Shadow environment secretary Mary Creagh outlines the government's failures in their bid to become the "greenest government ever" - especially on sustainable development.
Mary Creagh MP is the shadow environment secretary
The Sustainable Development Commission held its final summit on Tuesday March 1st, just days before its abolition by the government. The previous day ministers put their new sustainable development strategy online – no press launch, no fanfare. Their strategy rings with ideological hollowness and demonstrates the lack of vision for sustainability in government. They have a plan for cuts but no plan for the environment.
Jonathan Porritt wrote that the new strategy was:
“…without a doubt the most disgraceful government document relating to sustainable development that I have ever seen.”
While Peter Kendall, president of the National Farmers’ Union, criticised it for ignoring the challenges of food security completely.
The Sustainable Development Commission was set up by Labour in 2000 to link environmental progress to wider social and economic goals. Its independence was a fundamental part of its ability to test and challenge government at all levels, and Labour ministers strengthened its watchdog role in 2005.
The Tories’ ideologically driven belief in the small state is having a profound impact on environmental policy. In January the cross-party Environmental Audit Committee criticised the Department for Environment, Food and Rural Affairs for failing in its duty to promote sustainable development across government. Now DEFRA wants the Environmental Audit Committee to scrutinise its sustainable development strategy without any extra resources.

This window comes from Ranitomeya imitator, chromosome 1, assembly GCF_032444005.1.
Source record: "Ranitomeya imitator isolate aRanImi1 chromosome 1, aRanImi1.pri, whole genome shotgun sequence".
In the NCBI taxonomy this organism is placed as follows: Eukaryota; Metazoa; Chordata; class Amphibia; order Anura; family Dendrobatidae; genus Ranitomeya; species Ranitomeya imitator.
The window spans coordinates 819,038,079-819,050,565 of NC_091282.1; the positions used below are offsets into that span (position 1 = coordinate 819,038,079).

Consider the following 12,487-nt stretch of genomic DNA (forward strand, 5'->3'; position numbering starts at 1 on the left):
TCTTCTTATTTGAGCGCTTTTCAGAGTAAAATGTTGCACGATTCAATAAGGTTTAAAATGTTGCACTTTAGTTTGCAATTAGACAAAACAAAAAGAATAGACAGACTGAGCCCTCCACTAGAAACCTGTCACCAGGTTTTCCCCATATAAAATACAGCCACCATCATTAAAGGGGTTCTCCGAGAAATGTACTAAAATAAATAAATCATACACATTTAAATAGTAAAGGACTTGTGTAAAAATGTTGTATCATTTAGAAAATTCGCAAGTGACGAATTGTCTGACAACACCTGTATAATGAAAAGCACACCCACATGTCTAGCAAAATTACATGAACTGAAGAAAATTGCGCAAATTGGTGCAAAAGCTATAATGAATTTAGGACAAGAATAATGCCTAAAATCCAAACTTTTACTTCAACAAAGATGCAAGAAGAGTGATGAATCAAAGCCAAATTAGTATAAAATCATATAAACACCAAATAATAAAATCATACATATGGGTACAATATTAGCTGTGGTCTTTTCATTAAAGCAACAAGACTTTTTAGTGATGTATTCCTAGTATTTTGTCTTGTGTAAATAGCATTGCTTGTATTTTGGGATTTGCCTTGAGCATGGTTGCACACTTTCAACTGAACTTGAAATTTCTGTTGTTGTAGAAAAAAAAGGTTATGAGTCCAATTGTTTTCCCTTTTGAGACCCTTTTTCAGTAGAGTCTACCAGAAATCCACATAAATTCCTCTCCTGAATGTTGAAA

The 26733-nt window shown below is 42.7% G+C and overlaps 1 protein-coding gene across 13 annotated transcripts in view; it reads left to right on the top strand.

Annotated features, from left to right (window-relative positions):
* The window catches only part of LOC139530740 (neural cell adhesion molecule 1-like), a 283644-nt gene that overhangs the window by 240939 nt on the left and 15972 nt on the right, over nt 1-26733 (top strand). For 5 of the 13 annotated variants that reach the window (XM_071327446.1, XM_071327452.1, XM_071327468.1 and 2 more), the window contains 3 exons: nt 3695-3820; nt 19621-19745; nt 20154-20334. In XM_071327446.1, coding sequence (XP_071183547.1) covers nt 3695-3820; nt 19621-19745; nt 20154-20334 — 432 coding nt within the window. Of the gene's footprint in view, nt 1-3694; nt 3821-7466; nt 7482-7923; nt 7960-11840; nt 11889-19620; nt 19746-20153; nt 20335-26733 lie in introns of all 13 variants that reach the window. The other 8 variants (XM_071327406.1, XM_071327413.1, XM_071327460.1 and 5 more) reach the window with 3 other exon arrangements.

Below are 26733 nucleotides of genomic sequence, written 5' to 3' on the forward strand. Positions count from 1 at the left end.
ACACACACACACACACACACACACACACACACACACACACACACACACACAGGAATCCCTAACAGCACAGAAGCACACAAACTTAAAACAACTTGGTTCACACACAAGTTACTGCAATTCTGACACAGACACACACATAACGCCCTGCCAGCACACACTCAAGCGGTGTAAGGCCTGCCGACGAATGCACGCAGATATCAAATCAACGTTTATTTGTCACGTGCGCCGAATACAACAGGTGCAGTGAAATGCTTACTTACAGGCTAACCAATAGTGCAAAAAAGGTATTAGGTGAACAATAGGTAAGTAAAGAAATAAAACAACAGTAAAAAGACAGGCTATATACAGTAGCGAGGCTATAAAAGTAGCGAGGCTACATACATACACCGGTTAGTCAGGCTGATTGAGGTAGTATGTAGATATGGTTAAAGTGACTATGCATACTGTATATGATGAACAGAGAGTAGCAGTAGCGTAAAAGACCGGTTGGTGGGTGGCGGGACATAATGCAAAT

The Tories’ approach to the Sustainable Development Commission is similar to their stance on forests: they don’t think government should be involved at all. The problem for the Tories is that the public largely disagree. More than half a million people signed a petition against the forest sell-off and local groups were established across the country.
The days when sustainable development underpinned the government’s approach to the environment appear to be over. The Tory-led government (without a single Lib Dem in DEFRA) have taken an axe to the environment since coming to power last May, inflicting a 30 per cent cut in funding, the largest of any department.
In less than a year the Tories have tried to sell off our forests, cut funding by nearly a third for National Parks and tried to palm off nature reserves. We are still waiting for their waste review which was originally planned for last autumn. They have missed their own targets to “Buy British” and attracted criticism for their failure to show any leadership on food prices. Ministers appear to be on a collision course with all those who care about the countryside.
These are grim days for people who care about the environment. The reckless cuts in DEFRA matched by a drive to cut regulation threatens much of the progress Labour made over the last 13 years. The government is failing to provide the leadership or investment to protect the environment and deliver a low carbon economy Britain so badly needs.
The forests debacle has shown the public value the environment more than the government. It is up to all of us to hold ministers to account.
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